In Putin's Footsteps

Searching for the Soul of an Empire Across Russia's Eleven Time Zones
Narrated by: Kathleen Gati
Length: 10 hrs and 52 mins
4.3 out of 5 stars (22 ratings)

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Publisher's Summary

In Putin’s Footsteps is Nina Khrushcheva and Jeffrey Tayler’s unique combination of travelogue, current affairs, and history, showing how Russia’s dimensions have shaped its identity and culture through the decades.

With exclusive insider status as Nikita Khrushchev’s great grand-daughter, and an ex-pat living and reporting on Russia and the Soviet Union since 1993, Nina Khrushcheva and Jeffrey Tayler offer a poignant exploration of the largest country on Earth through their recreation of Vladimir Putin’s fabled New Year’s Eve speech planned across all 11 time zones.

After taking over from Yeltsin in 1999, and then being elected president in a landslide, Putin traveled to almost two dozen countries and a quarter of Russia’s 89 regions to connect with ordinary Russians. His travels inspired the idea of a rousing New Year’s Eve address delivered every hour at midnight throughout Russia’s eleven time zones. The idea was beautiful, but quickly abandoned as an impossible feat. He correctly intuited, however, that the success of his presidency would rest on how the country’s outback citizens viewed their place on the world stage.

Today more than ever, Putin is even more determined to present Russia as a formidable nation. We need to understand why Russia has for centuries been an adversary of the West. Its size, nuclear arsenal, arms industry, and scientific community (including cyber-experts), guarantees its influence.

©2019 Nina Khrushcheva and Jeffrey Tayler (P)2018 Brilliance Publishing, Inc., all rights reserved. Song lyrics from “Land of Bones and Ice” in chapter 11 © Vladimir Vysotsky, reprinted by permission of the Estate of V. Vysotsky (translated 2019 by Nina Khrushcheva).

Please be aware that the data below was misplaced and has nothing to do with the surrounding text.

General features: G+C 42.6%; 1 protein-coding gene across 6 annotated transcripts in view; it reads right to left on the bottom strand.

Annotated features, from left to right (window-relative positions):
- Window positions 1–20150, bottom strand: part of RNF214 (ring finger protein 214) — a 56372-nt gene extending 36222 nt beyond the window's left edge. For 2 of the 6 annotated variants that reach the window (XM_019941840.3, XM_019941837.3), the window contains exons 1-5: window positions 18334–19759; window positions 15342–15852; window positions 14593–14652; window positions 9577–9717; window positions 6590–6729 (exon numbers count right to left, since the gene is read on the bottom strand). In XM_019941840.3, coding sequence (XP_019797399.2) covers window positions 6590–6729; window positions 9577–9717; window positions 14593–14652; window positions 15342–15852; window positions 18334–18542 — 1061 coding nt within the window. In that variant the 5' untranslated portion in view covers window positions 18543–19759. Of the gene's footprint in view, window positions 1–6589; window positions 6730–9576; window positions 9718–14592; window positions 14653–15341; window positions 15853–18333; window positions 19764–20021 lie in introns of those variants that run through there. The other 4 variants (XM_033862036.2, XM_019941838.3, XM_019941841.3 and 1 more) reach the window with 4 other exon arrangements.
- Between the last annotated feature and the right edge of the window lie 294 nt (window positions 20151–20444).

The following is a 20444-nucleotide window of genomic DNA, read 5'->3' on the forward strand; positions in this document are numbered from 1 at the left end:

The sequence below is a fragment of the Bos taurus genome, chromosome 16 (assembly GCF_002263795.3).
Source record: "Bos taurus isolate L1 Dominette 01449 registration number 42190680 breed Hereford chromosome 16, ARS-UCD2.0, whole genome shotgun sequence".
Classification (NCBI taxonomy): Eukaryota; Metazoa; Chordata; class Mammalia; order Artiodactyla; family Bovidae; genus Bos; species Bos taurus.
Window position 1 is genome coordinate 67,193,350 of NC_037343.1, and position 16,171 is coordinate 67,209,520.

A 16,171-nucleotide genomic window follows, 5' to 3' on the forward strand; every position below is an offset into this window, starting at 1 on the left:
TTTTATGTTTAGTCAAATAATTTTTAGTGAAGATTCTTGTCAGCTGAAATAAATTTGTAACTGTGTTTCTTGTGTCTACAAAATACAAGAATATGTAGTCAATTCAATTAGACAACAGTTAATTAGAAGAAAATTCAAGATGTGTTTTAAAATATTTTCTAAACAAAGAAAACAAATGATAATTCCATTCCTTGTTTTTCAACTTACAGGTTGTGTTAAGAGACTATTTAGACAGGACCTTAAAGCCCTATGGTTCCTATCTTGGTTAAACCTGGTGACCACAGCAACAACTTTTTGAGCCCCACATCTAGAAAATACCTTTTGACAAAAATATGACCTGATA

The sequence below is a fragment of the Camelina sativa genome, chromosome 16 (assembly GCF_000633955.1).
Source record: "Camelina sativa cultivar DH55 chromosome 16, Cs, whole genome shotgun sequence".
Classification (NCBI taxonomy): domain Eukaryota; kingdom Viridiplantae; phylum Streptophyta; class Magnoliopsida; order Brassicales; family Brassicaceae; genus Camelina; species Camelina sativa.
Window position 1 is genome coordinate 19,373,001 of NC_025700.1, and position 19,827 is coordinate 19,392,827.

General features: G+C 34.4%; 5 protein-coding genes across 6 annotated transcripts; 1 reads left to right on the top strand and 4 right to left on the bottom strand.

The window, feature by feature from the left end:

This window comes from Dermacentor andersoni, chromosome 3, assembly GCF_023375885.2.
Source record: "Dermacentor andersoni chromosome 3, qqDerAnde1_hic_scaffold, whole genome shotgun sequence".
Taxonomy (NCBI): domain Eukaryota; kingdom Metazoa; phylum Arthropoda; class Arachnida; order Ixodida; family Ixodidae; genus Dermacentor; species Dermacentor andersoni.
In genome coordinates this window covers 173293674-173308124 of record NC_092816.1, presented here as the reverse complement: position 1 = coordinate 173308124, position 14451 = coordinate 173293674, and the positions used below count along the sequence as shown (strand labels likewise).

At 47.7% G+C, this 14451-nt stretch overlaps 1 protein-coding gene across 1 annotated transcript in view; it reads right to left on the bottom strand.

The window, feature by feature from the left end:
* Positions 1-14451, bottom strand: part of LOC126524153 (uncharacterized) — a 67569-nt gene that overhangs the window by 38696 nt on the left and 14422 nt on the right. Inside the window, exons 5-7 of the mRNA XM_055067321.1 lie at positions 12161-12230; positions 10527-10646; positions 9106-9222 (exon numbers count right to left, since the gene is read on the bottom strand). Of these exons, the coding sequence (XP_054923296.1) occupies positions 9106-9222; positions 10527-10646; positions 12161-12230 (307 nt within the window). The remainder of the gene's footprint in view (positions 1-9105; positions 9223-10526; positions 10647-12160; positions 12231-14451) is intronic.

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Up to date assessment of Russia in 2019

Author examines the continued rule of Vladimir Putin and his continued hold on power. She holds a spotlight on the plight of ordinary Russians and why they are resigned to corruption at all levels. A travel narrative, it explores beyond Moscow and St. Petersburg.

1 person found this helpful

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Giod story, not so good narrator

This book gives a lot of insight into the vast differences within Russia. One learns about the very different priorities and mindsets of people from Kaliningrad to Tyumen to Novosibirsk and to Ulan-Ude. Rather than being a typical academic political-science-kind-of-a-book, it offers a quick peek into the life of a handful (seemingly randomly chosen) ordinary Russians in each time zone that they visit. One does get a feeling that they had to rush to finish the book, though, because the last couple of chapters didn’t really have that much information at all. Still, overall this is a book worth getting. Even though the narrator was “not good, not terrible”.

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Revelatory

Provided an understanding of Russia past and present. Coverage of various regions was exceptional and interesting.

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Not much meat on the bone

This is a travel narrative through Russia's 11 time zones. It touches on historical wrongs and other criticisms but only superficially. There's some whitewashing of Khrushchev's role as well.

1 person found this helpful